Article from Esme's Umbrella
General Optical Council eBulletin 34
September 2017

Article from Esme's Umbrella

Esme’s Umbrella is the campaign group working towards a greater awareness of Charles Bonnet Syndrome (CBS). In 1760 naturalist and philosophical writer, Charles Bonnet, described a condition in which vivid, complex visual hallucinations occur in psychologically normal people. He documented it in his grandfather who was nearly blind from cataracts in both eyes but perceived men, women, tapestries and scaffolding patterns. 

CBS is an extremely common, but under-researched and little understood condition. The vivid, silent and visual hallucinations which it produces, range from disturbing to terrifying. As the images come from the brain, they are sharp and clear, which makes them all the more frightening. Learning to take a deep breath and telling yourself that the pit bull terrier in front of you – with its sharp teeth and drooling jaws – is not real and will disappear if you reach out toward it, is not easy.

Most people affected are elderly with visual impairments, however, the phenomenon does not occur only in the elderly or in those with visual impairments; it can also be caused by damage elsewhere in their optic pathway.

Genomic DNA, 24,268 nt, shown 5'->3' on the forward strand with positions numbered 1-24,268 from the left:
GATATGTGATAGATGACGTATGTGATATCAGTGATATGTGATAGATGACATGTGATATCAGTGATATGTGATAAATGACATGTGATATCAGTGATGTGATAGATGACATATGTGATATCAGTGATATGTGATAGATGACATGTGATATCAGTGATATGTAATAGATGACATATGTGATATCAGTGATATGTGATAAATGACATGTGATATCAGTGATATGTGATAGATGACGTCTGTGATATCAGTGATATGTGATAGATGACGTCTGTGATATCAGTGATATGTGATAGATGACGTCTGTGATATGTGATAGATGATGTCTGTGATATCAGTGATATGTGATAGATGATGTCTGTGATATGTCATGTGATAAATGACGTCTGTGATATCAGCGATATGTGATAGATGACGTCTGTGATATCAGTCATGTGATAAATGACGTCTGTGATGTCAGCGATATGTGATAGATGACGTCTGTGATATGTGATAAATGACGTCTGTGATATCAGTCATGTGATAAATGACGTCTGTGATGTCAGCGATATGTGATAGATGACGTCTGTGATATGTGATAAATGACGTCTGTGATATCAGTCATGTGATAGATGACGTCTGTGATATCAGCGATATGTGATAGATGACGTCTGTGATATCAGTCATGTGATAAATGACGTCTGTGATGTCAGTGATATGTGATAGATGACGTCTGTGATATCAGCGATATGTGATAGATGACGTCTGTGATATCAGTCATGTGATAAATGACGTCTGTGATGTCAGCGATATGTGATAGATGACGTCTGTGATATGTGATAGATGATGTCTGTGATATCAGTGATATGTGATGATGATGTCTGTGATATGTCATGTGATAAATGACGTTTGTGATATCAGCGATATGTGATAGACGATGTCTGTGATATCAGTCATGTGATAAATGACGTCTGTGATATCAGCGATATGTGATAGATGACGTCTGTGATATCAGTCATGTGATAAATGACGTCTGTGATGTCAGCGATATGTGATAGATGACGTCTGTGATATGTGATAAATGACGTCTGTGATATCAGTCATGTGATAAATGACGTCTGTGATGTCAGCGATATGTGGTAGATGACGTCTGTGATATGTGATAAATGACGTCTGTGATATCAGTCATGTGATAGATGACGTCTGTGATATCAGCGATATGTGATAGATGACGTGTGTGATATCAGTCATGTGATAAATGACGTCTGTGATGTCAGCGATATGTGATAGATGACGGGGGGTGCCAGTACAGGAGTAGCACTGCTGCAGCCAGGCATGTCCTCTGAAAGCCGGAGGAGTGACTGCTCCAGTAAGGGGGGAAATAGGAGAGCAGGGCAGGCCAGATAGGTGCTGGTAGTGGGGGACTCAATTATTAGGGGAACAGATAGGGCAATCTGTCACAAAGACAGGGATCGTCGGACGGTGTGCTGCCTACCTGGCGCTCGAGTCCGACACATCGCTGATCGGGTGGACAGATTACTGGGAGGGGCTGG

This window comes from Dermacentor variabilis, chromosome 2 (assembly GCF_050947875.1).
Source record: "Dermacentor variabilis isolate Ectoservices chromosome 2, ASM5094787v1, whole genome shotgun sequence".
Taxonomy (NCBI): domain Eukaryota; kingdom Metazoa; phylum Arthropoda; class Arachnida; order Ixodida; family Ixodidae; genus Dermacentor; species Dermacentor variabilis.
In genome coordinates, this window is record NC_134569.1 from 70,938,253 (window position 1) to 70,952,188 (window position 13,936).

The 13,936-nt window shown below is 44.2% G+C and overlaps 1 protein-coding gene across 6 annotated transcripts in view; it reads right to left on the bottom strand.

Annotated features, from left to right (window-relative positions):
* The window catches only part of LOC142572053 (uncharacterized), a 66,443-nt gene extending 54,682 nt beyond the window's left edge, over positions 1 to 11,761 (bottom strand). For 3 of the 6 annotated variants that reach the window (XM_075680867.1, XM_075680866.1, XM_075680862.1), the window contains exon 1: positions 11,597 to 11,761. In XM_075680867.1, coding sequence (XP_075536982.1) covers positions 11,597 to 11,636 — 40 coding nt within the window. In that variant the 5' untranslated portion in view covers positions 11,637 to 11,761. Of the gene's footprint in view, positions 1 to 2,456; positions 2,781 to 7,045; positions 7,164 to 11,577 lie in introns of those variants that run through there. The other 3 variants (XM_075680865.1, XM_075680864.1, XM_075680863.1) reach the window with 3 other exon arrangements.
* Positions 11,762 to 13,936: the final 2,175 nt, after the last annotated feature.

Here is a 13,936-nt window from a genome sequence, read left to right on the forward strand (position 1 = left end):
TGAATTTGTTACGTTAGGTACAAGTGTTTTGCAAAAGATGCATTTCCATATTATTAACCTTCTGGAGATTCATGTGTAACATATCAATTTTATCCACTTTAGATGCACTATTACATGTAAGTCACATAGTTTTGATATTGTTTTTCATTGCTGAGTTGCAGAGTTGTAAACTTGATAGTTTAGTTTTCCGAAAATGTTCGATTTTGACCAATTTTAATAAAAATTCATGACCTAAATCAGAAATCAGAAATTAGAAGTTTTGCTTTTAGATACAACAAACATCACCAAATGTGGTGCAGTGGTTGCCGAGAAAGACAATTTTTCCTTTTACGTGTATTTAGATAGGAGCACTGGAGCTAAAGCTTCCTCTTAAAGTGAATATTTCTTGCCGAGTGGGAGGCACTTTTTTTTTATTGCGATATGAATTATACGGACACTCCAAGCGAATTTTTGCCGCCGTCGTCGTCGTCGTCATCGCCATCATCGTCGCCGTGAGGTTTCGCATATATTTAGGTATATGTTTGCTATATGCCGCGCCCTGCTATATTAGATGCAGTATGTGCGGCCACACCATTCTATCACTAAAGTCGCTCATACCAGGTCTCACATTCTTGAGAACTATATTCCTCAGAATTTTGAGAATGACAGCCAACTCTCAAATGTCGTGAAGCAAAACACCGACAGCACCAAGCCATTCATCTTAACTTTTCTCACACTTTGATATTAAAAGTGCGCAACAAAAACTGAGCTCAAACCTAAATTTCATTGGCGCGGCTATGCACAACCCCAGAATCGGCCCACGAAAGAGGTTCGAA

Many healthcare professionals are unaware of the condition and misdiagnosis is common – the medical assumption being that hallucinations herald dementia, even in a patient who is clearly not suffering from any mental health issue. Far too many people suffering from hallucinations assume this too and live in frightened silence plagued by their hallucinations. 

Current research by Dr Dominic ffytche of King’s London (medical adviser to Esme’s Umbrella and the sole globally-acknowledged expert in CBS) has shown that the condition may last for the rest of the person’s life. Some people can be helped with drugs used to treat other conditions, but there is no treatment to dispel the hallucinations. 

More research into the condition is needed; we still do not know why only some people with sight loss have hallucinations. The stress caused by living 24 hours a day with the uncertainty of what is real and what is not, results in people becoming seriously depressed. People become afraid to leave the house; afraid to confide in family and friends, who can be sceptical or lose patience – even if CBS has been diagnosed.

However bizarre, funny or terrifying in their content, Charles Bonnet hallucinations are no more than a normal brain’s response to reduced visual input, but it is vital that patients are given reassurance and understand that they are not a cause for concern. 

Information for optical professionals on supporting patients with CBS are available on our website http://www.charlesbonnetsyndrome.uk/. Patients can also be directly referred to Esme’s Umbrella - by email to Judith Potts, Founder of Esme’s Umbrella, at esmesumbrella@gmail.com or the Helpline on 0345 051 3925 (answered 24/7 every day). 

 

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